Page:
If it’s easy for smart crooks to persuade a subnormal person to commit crime, by the same token it should be easy to rehabilitate the subnormal person by teaching him/her basic survival and job skills to a level where the person could live semi-independently and ensurimg that person stays away from the environment in which s/he became involved in crime eg getting the person to work for a church or charity and live in a hostel under supervision. Any income the person earns would maintain his/her upkeep and any left over could go towards helping the crime victim/s and their families. The charity would teach the subnormal person basic ethics like “stealing is wrong, murder is wrong” and provide role models to model ideal behaviour for the subnormal person to follow.

    Last time I looked at the financial cost of capital punishment in the US was several years ago and already in the late 1990s – early 2000s, the cost of executing someone was US$8 million in Florida. I think I might have seen that figure in Robert Ressler’s book on serial killers “Whoever fights Monsters”. There are costs involved like the various appeals processes which take up people’s time and hiring and paying juries for several trials that might take weeks or months. Economic austerity may be the one thing that gets cash-strapped states like California to abolish the death penalty.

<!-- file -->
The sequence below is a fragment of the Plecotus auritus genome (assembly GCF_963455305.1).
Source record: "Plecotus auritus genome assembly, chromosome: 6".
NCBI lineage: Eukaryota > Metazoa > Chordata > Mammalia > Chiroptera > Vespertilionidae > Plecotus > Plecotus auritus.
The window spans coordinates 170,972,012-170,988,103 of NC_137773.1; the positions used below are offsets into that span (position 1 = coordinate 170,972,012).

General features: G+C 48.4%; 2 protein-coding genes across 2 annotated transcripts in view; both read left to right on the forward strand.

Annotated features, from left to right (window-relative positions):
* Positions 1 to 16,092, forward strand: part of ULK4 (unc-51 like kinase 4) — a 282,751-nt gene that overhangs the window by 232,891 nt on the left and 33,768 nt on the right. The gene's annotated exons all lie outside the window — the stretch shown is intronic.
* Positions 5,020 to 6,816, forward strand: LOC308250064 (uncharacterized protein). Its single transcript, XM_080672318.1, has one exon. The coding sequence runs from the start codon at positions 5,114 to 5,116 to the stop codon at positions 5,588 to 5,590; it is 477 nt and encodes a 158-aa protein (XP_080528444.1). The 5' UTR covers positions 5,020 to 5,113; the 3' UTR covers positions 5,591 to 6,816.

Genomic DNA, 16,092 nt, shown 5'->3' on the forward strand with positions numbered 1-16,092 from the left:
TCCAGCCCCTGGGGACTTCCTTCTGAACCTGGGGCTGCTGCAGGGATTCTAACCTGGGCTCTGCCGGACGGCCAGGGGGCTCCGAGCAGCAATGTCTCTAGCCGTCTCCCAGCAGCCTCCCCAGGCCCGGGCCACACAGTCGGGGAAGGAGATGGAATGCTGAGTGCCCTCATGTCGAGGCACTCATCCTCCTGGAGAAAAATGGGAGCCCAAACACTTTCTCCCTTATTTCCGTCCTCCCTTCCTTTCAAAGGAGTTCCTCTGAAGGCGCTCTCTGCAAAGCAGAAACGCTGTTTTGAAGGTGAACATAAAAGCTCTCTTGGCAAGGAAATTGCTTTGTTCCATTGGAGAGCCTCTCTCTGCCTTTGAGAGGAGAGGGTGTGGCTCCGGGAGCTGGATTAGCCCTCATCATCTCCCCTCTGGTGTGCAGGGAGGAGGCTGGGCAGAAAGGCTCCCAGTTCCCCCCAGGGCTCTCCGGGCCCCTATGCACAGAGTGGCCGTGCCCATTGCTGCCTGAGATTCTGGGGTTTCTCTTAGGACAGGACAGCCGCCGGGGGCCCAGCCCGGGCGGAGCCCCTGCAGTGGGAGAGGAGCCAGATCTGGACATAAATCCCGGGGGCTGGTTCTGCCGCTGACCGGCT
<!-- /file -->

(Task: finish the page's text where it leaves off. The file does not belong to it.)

6. the_alpha_male says

    I’m pretty sure the relationship between IQ and crime is curvilinear with non violent criminals averaging somewhere around 92 and violent criminals averaging around 80. There comes a point where some people are too stupid to think up a crime.

  7. I believe that you are going too far in one respect: in the case in question, the petition was for the sentence to be commuted from death to life in prison. This does not, as you put it, put the mentally retarded “above the law”. It instead recognizes an ancient concept, embraced in Judeo-Christian ethics, that culpability should be commensurate with the ability to formulate malevolent intent. In this case, the defendant did indeed demonstrate malevolent intent, but his lawyers argued that his mental deficiencies lowered the degree of ethical awareness required for the most extreme punishment under the law. Since I am not familiar with the details of this case, I have drawn no conclusions regarding its outcome, but I can state with confidence that your own analysis is deeply flawed by the standards of American law and Judeo-Christian ethics.

    Lastly, I would suggest that the analysis of subtle legal issues should be founded on a thorough understanding of our legal traditions in preference to any political preferences.